During the early to mid ’70s, visionaries like Kool DJ Herc introduced new ideas to the way music was played. Like some other music-loving ‘bredren and sistren’ along with myself, Kool DJ Herc was born in Kingston, Jamaica. Following the footsteps of Jamaicans that came before him, he relocated to the Bronx, NYC and took root. With a sound system like no other, there was always a party when Herc spun records. Folks from all city boroughs showed up, and brought their friends. Most of them had never experienced anything like Herc’s thunder in the clubs or at ‘block parties,’ where he was a hometown favorite. There’ll be more on these unique, social gatherings a little later. Kool DJ Herc was one of those cats that was thinking outside the box for a long time, and inspired other DJs to follow suit. Everywhere Herc touched down, he left a distinctive mark imprinted in the minds, bodies, and souls of music lovers in and around the vicinity.
Afrika Bambaataa was homegrown in the Bronx. He is best-known for taking the radical, independent factions of the Hip-Hop lifestyle and organizing it all into an urban music society…and for being the first rapper, ever. In 1984, he worked on the song “Unity” with the recently departed Godfather of Soul, James Brown. (We’re gonna miss ya, ‘Soul Brother #1.’) By mixing block parties with DJs and break-dancers, he synergized all the varying entities of Hip-Hop through his Zulu Nation. The Zulus educated inner-city youth about their history and empowered them to be productive citizens. His ears were open to all types of music as he became a catalyst for blending rhythmic styles from Africa with Funk, Go-Go, Jazz, Reggae, Rock, Salsa and Soca for the first time in music history.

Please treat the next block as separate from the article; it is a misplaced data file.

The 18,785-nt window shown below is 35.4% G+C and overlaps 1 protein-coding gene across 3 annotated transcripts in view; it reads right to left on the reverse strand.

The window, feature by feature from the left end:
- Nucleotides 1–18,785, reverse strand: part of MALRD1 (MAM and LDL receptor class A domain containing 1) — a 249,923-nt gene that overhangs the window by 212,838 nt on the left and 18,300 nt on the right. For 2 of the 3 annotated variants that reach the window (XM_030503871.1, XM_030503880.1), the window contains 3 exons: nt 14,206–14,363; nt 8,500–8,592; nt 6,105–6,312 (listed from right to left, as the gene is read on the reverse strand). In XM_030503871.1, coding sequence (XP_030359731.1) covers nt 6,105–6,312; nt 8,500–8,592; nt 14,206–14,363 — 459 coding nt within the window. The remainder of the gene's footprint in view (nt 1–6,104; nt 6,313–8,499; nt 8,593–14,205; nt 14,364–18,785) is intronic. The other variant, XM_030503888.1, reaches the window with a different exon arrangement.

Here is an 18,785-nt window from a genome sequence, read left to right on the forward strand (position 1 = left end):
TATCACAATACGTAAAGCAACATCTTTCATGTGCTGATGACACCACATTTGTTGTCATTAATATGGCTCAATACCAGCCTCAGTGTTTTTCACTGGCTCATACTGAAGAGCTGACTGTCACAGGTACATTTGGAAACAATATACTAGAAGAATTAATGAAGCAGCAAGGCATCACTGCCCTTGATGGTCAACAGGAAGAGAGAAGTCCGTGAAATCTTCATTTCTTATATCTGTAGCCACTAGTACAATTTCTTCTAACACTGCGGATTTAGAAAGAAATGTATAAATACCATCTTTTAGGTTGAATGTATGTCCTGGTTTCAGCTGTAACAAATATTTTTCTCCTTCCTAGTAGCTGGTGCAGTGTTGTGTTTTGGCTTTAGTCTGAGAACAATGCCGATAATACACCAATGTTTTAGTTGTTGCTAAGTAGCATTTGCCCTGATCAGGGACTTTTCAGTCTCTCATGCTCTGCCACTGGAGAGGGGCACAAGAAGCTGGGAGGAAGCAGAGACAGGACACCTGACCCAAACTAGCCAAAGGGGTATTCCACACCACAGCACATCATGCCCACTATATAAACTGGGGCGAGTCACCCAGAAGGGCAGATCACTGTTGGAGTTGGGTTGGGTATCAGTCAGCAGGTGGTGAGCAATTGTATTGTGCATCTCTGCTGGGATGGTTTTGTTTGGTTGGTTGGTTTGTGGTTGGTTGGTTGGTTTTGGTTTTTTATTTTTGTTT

Bambaataa’s affiliations included the Rock Steady Crew and Double Dutch Girls. There was also a spray-painting graffiti artist who parlayed his love for ‘visual art’ into being the host of a popular show that engaged the minds of America’s Black and White youth. It ended up changing Rap music history all over the world. Now with a ‘retired’ can of spray paint, Yo MTV Raps’ Fab 5 Freddy was also a key player in the classic film, “New Jack City.” There’ll be more on that captured moment in time a little later, after we finish up with Afrika Bambaataa (& friends), and dig further into the chapter: there’s some real meat in thar! That’s what’s up.
Afrika Bambaataa became a major music producer in his own right. He spent a lot of time logged in at Tommy Boy Records between 1982 and 2017. While there, he produced a huge hit for the New York club and radio scene, 1982’s “Funky Sensation.” To me, that song defined a new era of music for both myself and the City of New York. “Funky Sensation” helped to establish a path that many dance music producers followed, well into the new millennium. Another historical Rap label that Bambaataa put some time in with was Profile Records.